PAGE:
The Ultimate Encryption Debate

07/13/2015 04:19 pm ET Updated Jul 13, 2016

I have been called "irresponsible" by one of the greatest cryptographers, the famous Ronald Rivest of MIT. (His name provided the "R" in RSA, a computer security firm and a widely used encryption scheme, on both of which he worked.) I gained that dubious distinction for arguing that a new form of encryption is not merely the techies' major gift to terrorists and criminals -- but also a gross violation of the constitution! Hence, it should be outlawed. Rivest states that "it is irresponsible for Etzioni to reach the conclusions he does without providing a plausible technical approach to achieving his stated goal (banning strong encryption) that doesn't incur immense costs to our national security."

What happened is that the techies developed a new form of encryption -- I call it the ultimate encryption -- that only the sender and receiver can decipher. Apple built it into its phone so both the information stored in the phone and the messages sent are completely secure. (If you forget the password, Apple cannot help you, because it cannot decode the information encrypted in the new way). Google and other tech companies are following suit.

Senior law enforcement officials in the U.S. and UK have have expressed alarm about the risks posed by these developments. FBI Director James Comey warned that the advance of "default encryption settings and encrypted devices and networks" will have "very serious consequences for law enforcement and national security agencies at all levels." There were akin to "building cars whose trunks the government could not open" and put terrorist and kidnappers "beyond [the reach of] the law."

Government officials hence asked the tech firms to ensure their capacity to "comply with lawful court orders" by incorporating a "lawful intercept solution" into their products. However, on July 6, 15 computer security specialists including Rivest responded that any such changes would damage our security -- because whatever backdoor they would provide the government to read the encrypted information -- could also be used by cyber criminals. I argued, on the other hand, that the damage ultimate encryption inflicts on security is too high a cost to pay -- and that it should be treated as an "inherently dangerous product," as we treat plastic guns, which we ban because the TSA cannot detect them.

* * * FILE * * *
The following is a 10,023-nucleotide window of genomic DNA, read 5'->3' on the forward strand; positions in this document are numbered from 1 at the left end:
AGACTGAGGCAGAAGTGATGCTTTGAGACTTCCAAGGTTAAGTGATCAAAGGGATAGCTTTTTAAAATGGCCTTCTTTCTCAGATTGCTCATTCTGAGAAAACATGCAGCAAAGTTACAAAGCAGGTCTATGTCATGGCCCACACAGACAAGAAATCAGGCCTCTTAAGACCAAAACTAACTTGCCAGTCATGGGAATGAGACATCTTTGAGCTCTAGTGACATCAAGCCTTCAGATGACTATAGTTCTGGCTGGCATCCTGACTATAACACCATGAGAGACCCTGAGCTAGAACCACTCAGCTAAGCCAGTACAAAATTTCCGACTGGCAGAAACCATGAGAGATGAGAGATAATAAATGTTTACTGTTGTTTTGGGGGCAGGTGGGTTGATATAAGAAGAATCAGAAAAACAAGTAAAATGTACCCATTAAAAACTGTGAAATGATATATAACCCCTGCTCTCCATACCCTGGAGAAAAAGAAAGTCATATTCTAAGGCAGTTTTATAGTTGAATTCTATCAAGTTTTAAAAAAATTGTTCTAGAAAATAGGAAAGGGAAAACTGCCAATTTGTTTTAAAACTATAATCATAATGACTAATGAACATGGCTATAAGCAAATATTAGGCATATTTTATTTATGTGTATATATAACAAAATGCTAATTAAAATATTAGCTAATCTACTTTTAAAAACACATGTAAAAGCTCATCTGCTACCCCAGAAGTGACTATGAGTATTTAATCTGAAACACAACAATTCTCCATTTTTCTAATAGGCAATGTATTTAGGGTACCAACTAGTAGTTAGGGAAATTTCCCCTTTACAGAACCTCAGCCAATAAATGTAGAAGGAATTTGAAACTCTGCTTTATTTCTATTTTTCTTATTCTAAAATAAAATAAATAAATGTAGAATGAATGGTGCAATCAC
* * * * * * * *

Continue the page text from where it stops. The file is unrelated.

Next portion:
The main point here is that the Constitution never banned all searches; it states that only unreasonable ones are prohibited. And it provides a way to establish what is responsible: show a judge that there is sufficient evidence to hold that a particular person may be a terrorist or a serious criminal. This is the gold standard civil libertarians and libertarians have insisted on for decades.

Now come Professor Rivest and a few of his colleagues, consulting no one -- no public, no court or legislature -- and declaring that they are entitled to prevent the Constitution from being applied. They will provide one and all with a ready-made way to prevent the government from doing any searches on smart phones and the communications and transactions of their owers even when these searches are perfectly legal and necessary. To put it differently: we are accustomed to draw on the constitution to protect us from government overreach. Here we ought to note that we need to draw on the Constitution in order to have the government that can protect us.

As to my not providing a technical solution, it actually is completely reasonable for me and you to challenge what Rivest, et al. are doing without having a fix, just as it is ok for us to demand that someone stop spreading Ebola even if we do not have a suitable vaccine. But I do have a solution for end-to-end encryption of communications: make it a two step process. Have the client send an encrypted message to Apple. Have Apple re-encrypt the message and send it to its final recipient -- and keep a copy (encrypted of course) in a new Apple vault. To further enhance security, Apple would keep the passwords and identities of the senders and recipients in a different vault than the content of the messages themselves. It would allow the government to read the content of a person's messages only on presenting a court-authorized search warrant based on individualized suspicion. (If you don't trust FISA -- some other federal court). And Apple should invite the Israelis to provide the new vault with the security measures they used to protect the secrets of Dimona for decades from leaking.

Mr. Rivest is welcome to do better. But if he is a responsible American, he has a duty to help do his best to find a reasonable balance between privacy and security and not to slaughter one on the altar of the other. He who sacrifices security for sake of privacy will have neither.

Amitai Etzioni is a University Professor and professor of International Relations at The George Washington University. His book Privacy in a Cyber Age was published by Palgrave Macmillan on June 17, 2015, and his paper Ultimate Encryption is available on the Social Science Research Network. For more information, you can follow him on Facebook, Twitter, and YouTube. To subscribe to his monthly newsletter, send an e-mail to icps@gwu.edu